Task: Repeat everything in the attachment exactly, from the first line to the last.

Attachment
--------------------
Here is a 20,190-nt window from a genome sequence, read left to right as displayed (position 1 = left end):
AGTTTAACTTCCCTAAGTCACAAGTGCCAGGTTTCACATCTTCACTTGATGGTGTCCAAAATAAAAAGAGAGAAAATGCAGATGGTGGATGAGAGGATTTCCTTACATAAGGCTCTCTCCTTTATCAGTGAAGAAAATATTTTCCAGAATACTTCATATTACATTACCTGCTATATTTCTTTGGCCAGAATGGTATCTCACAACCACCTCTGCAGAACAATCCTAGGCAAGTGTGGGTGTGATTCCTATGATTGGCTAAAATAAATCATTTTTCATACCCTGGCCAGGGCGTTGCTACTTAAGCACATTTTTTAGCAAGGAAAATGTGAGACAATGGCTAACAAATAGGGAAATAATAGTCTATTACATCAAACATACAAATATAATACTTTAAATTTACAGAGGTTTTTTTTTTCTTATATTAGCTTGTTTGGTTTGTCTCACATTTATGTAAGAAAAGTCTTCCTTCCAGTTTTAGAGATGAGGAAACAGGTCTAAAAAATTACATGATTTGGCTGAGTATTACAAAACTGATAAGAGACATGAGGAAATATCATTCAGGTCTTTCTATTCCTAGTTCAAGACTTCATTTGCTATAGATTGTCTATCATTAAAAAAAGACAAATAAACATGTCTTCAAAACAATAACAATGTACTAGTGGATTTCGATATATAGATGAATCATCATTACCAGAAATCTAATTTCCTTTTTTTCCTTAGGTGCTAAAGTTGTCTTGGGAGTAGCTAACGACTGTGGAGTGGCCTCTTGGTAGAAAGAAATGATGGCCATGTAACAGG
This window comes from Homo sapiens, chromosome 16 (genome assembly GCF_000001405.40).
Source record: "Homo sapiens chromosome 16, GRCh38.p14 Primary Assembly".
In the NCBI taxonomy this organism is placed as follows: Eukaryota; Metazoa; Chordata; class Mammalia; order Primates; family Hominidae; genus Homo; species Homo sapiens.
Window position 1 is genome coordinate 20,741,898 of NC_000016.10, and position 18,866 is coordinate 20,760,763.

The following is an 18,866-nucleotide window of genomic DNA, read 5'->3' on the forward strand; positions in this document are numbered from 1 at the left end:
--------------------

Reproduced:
Here is a 20,190-nt window from a genome sequence, read left to right as displayed (position 1 = left end):
AGTTTAACTTCCCTAAGTCACAAGTGCCAGGTTTCACATCTTCACTTGATGGTGTCCAAAATAAAAAGAGAGAAAATGCAGATGGTGGATGAGAGGATTTCCTTACATAAGGCTCTCTCCTTTATCAGTGAAGAAAATATTTTCCAGAATACTTCATATTACATTACCTGCTATATTTCTTTGGCCAGAATGGTATCTCACAACCACCTCTGCAGAACAATCCTAGGCAAGTGTGGGTGTGATTCCTATGATTGGCTAAAATAAATCATTTTTCATACCCTGGCCAGGGCGTTGCTACTTAAGCACATTTTTTAGCAAGGAAAATGTGAGACAATGGCTAACAAATAGGGAAATAATAGTCTATTACATCAAACATACAAATATAATACTTTAAATTTACAGAGGTTTTTTTTTTCTTATATTAGCTTGTTTGGTTTGTCTCACATTTATGTAAGAAAAGTCTTCCTTCCAGTTTTAGAGATGAGGAAACAGGTCTAAAAAATTACATGATTTGGCTGAGTATTACAAAACTGATAAGAGACATGAGGAAATATCATTCAGGTCTTTCTATTCCTAGTTCAAGACTTCATTTGCTATAGATTGTCTATCATTAAAAAAAGACAAATAAACATGTCTTCAAAACAATAACAATGTACTAGTGGATTTCGATATATAGATGAATCATCATTACCAGAAATCTAATTTCCTTTTTTTCCTTAGGTGCTAAAGTTGTCTTGGGAGTAGCTAACGACTGTGGAGTGGCCTCTTGGTAGAAAGAAATGATGGCCATGTAACAGG
This window comes from Homo sapiens, chromosome 16 (genome assembly GCF_000001405.40).
Source record: "Homo sapiens chromosome 16, GRCh38.p14 Primary Assembly".
In the NCBI taxonomy this organism is placed as follows: Eukaryota; Metazoa; Chordata; class Mammalia; order Primates; family Hominidae; genus Homo; species Homo sapiens.
Window position 1 is genome coordinate 20,741,898 of NC_000016.10, and position 18,866 is coordinate 20,760,763.

The following is an 18,866-nucleotide window of genomic DNA, read 5'->3' on the forward strand; positions in this document are numbered from 1 at the left end: